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ORIGINAL ARTICLE
Year : 2014  |  Volume : 21  |  Issue : 2  |  Page : 79-84

Predictors of work-related stress among nurses working in primary and secondary health care levels in Dammam, Eastern Saudi Arabia


1 Department of Family and Community Medicine, College of Medicine, University of Dammam, Kingdom of Saudi Arabia
2 Department of Family and Community Medicine, College of Medicine, University of Dammam, Kingdom of Saudi Arabia; Department of Community, Environmental and Occupational Medicine, Faculty of Medicine, Ain Shams University, Egypt

Correspondence Address:
Huda M. Al-Makhaita
Department of Family and Community Medicine, College of Medicine, University of Dammam, P.O. Box 2955, Dammam 31432, Kingdom of Saudi Arabia

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Source of Support: None, Conflict of Interest: None


DOI: 10.4103/2230-8229.134762

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Introduction: Work-related stress (WRS) is an insidious and persistent part of everyday life related to the response of people to work environment. Nursing is a strenuous job and WRS is prevalent among nurses. The aim of this study was to estimate the prevalence of WRS among nurses working in primary and secondary health care levels in Dammam, Eastern Saudi Arabia. Materials and Methods: A cross-sectional epidemiological study was conducted in 17 primary health care centers (PHCCs) representing the primary level of health care and  Medical Tower Complex (MTC) representing the secondary health care level in Dammam city. The total number of nurses included in the study was 637 nurses (144 in PHCCs) and (493 MTC). Data were collected using a self-administered questionnaire, which was developed based on the pertinent literature. It included two main parts: Sociodemographic and job characteristics of nurses and 31 WRS questions. Results: The overall prevalence of WRS among all studied nurses was 45.5%; 43.1% and 46.2% in primary and secondary levels, respectively. In the primary level, there was a statistical significant association between WRS and being married (85.5%), and having living three children and more (53.2%). Moreover, younger age group 20-<30 years (79.4%), Saudi nationality (86.8%), being married (74.6%), having nonbachelor degree (83.3%), work shifts (89.5%), and working in surgical department (46.5%) were the significant associating factors with the occurrence of WRS among nurses in secondary levels. Young age was the only predicting factor for WRS in primary care level. While being female, Saudi, married, with work shifts, and working in surgical department were found to predict WRS in the secondary level. Recommendations: Appropriate strategy in health care organization to investigate stress in health care settings is recommended. Moreover, interventional programs to identify, and relieve sources and effects of stress should be developed.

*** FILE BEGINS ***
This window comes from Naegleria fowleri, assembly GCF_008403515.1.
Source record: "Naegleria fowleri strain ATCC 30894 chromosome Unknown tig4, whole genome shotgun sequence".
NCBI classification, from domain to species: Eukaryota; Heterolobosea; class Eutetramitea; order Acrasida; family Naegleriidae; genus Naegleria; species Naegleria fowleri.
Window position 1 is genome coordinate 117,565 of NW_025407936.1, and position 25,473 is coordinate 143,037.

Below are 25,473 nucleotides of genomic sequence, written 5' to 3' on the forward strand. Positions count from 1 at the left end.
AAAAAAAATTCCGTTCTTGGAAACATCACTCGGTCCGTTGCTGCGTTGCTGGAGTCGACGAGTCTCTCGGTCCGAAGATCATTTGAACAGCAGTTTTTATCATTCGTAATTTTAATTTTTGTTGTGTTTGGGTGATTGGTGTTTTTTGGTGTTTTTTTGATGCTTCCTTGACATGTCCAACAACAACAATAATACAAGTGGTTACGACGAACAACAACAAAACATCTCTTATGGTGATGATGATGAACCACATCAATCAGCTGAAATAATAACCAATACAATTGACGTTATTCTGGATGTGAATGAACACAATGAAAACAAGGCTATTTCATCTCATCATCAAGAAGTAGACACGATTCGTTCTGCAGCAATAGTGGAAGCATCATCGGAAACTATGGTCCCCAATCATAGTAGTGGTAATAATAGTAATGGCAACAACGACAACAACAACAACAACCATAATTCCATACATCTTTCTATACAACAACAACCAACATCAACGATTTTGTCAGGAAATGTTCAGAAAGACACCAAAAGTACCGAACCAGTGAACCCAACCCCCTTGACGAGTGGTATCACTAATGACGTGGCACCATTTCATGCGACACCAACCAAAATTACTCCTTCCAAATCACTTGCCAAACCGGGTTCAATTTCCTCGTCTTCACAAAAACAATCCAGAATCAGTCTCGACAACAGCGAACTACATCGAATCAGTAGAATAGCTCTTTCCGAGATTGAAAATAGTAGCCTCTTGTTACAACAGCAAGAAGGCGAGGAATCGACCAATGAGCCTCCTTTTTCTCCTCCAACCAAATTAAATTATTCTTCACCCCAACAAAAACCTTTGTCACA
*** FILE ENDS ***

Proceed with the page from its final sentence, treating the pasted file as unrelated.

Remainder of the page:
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Journal of Family and Community Medicine | Published by Wolters Kluwer - Medknow
Online since 05th September, 2010